Paul Shields uses his fascination with theater and performance to inspire his teaching and directing
By Melissa Kindma
After graduating high school, Paul Shields didn’t have a master plan for his future. With his father’s encouragement, though, he began his undergraduate degree at California Baptist University in Riverside, California.
Shields quickly decided that he would continue his studies to the end.
“The first semester I had an amazing English teacher who made me realize that I wanted to be a professor and probably an English professor,” he says. “I made the decision in my head. I didn’t go back....I stuck with it.”
During his time as an undergraduate at California Baptist, Shields became interested in theater and performance. Specifically, he admired the work of Irish novelist, playwright, and director Samuel Beckett.
“I felt an instant connection to the strangeness of Beckett’s work,” Shields says. “His dexterity, the bizarre environments of his characters and particularly, the theater and performance.”
He finished his bachelor’s degree in English at Mercer University in Georgia. When considering a graduate program in the field, Shields was drawn to the work of Florida State University English Professor Stanley Gontarski, an expert in the study of theater and performance. Gontarski also was a personal friend of Beckett’s, Shields’ favorite author.
“That’s what drew my attention [to FSU],” Shields says. “Stan Gontarski is one of the top scholars of Samuel Beckett’s work and I was really excited that he was willing to work with me.”
Shields says he knew Gontarski could guide his study of Beckett and he says that Gontarski was very welcoming from the start.
“He knew Samuel Beckett. He had worked with him,” Shields says. “He was very interested in the things I was interested in and he probably guided some of those interests too, to enlarge my understanding of theater and performance.”
“He’s brilliant. I was very fortunate to be able to study Beckett with him —an excellent mentor,” Shields adds, while recalling his scholarly collaborations with Gontarski.
Gontarski has worked at FSU since 1988 as both a professor and graduate student advisor. In 1994, he was Distinguished Visiting Professor at the Samuel Beckett Centre for Drama and Theatre Studies and the School of English, University of Dublin, Trinity College.
“The real secret,” Gontarski says, recalling his work with Shields, “is that the best graduate students are those that don’t need you. They’re really quite self-sufficient. You just point them in a direction, you correct course every now and then, but they’re basically, self-starters.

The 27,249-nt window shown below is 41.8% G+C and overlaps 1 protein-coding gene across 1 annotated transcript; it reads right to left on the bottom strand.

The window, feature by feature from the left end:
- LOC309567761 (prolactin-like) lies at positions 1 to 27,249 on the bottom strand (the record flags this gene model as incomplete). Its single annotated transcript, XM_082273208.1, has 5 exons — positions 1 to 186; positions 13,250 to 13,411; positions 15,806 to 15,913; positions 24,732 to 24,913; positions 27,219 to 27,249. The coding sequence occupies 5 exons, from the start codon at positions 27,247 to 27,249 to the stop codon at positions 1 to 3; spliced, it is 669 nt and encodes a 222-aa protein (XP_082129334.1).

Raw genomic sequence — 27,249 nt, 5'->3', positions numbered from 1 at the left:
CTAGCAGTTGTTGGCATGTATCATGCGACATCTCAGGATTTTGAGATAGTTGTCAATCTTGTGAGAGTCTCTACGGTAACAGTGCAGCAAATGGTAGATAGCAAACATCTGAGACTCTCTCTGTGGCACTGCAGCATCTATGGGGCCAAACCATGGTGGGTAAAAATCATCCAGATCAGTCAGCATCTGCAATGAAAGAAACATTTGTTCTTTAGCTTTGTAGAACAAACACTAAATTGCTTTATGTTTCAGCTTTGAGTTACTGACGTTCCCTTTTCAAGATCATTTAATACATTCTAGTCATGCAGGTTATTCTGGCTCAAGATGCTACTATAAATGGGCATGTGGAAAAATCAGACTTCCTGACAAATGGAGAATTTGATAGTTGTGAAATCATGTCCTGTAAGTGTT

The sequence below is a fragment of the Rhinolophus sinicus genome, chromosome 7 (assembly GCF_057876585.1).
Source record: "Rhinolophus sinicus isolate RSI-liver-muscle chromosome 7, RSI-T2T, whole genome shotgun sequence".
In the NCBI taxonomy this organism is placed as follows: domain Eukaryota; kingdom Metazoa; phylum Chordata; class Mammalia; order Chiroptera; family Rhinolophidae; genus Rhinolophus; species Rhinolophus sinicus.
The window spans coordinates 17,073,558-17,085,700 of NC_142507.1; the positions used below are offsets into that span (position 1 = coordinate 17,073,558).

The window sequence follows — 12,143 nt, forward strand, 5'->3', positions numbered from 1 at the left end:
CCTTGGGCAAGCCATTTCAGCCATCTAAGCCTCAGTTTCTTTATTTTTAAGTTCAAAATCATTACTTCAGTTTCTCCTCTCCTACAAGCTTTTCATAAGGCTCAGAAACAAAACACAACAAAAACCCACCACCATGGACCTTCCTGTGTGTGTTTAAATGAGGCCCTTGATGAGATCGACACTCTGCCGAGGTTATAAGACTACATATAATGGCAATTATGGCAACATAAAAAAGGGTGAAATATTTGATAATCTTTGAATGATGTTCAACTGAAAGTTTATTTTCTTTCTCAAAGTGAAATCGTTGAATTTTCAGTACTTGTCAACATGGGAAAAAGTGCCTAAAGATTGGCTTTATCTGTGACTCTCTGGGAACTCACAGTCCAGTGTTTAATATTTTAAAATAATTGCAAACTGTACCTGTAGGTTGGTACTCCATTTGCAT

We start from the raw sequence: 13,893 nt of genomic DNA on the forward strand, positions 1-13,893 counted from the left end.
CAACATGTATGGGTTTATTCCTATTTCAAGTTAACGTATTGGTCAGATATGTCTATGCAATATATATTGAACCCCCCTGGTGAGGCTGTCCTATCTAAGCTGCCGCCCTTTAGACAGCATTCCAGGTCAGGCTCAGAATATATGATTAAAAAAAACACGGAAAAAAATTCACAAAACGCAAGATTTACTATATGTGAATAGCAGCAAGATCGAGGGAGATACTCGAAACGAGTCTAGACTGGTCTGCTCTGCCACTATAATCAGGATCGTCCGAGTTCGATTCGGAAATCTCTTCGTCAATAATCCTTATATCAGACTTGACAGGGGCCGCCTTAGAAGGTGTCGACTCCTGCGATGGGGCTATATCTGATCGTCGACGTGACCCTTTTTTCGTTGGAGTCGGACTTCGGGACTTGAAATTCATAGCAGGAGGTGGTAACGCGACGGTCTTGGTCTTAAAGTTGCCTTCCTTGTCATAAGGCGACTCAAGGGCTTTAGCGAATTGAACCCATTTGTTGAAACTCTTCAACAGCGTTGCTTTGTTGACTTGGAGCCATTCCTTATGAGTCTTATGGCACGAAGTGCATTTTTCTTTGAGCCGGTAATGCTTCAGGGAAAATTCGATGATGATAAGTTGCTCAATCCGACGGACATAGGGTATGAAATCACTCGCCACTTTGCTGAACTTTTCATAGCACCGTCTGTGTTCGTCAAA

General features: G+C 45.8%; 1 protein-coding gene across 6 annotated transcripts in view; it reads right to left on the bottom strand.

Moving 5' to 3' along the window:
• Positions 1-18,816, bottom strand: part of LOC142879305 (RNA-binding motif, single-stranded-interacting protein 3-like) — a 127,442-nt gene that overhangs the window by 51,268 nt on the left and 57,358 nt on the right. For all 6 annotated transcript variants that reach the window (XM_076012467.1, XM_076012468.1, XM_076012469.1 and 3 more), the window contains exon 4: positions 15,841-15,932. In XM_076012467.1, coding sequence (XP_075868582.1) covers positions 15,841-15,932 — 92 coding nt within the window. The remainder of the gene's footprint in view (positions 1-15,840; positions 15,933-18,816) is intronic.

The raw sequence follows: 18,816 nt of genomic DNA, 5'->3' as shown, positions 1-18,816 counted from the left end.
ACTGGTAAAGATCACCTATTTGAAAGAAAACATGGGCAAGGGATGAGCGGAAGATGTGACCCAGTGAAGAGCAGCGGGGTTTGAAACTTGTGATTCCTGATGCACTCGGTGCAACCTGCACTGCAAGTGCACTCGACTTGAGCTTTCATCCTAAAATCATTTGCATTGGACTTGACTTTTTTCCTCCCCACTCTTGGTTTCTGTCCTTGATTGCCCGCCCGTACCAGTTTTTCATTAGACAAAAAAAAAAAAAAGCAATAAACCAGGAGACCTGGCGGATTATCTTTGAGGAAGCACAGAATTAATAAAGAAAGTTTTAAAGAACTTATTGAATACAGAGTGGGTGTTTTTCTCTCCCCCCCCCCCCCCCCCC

“That was Paul. He knew what he was interested in. I augmented that and pointed him in directions. That’s what makes a career.”
Shields went on to earn his doctorate in English Language and Literature in 2005. He is now associate professor of dramatic literature at Assumption University in Worcester, Massachusetts. Gontarski’s friendship and shared passion for Beckett continue to inspire Shields’ career as both professor and director.
In fact, in October 2018, Shields directed a Beckett show in Worcester dealing with the topic of lost love among other themes. The show called “But the Cloudless: a Beckett show” comprised three one-act plays of Beckett’s works Catastrophe, Breath, and Footfalls. The production included a film, “…but the clouds…,” produced by Gontarski and inspired by one of Beckett’s television plays that first aired in April 1977.
Shields, who teaches undergraduate courses such as Introduction to Literature and 20th-Century American Drama, also held a senior seminar at Assumption College in 2014 called “Reading Bad.” He and his students examined the representation of classic literary references in the award-winning television series Breaking Bad, which aired from 2008 to 2013.
Shields says he chose the Breaking Bad theme when it was in its climactic end in order to help students understand complex literature within the scope of pop culture, which he says is a part of who we are.
“I wanted to show students that to be an academic, you don’t have to be stuffy or completely focused on the more complex literature that you would think only teachers and scholars would be interested in,” he says. “I blended more classical literature with popular culture work. We talked about allusions to Beckett and Whitman and Kafka.”
For Shields, sparking interest in education is key to guiding academic success and as he learned, can also lay the groundwork for a career.
“I want students to know about classical literature and classical texts,” Shields says, “but having fun and enjoying it is an important part of learning.”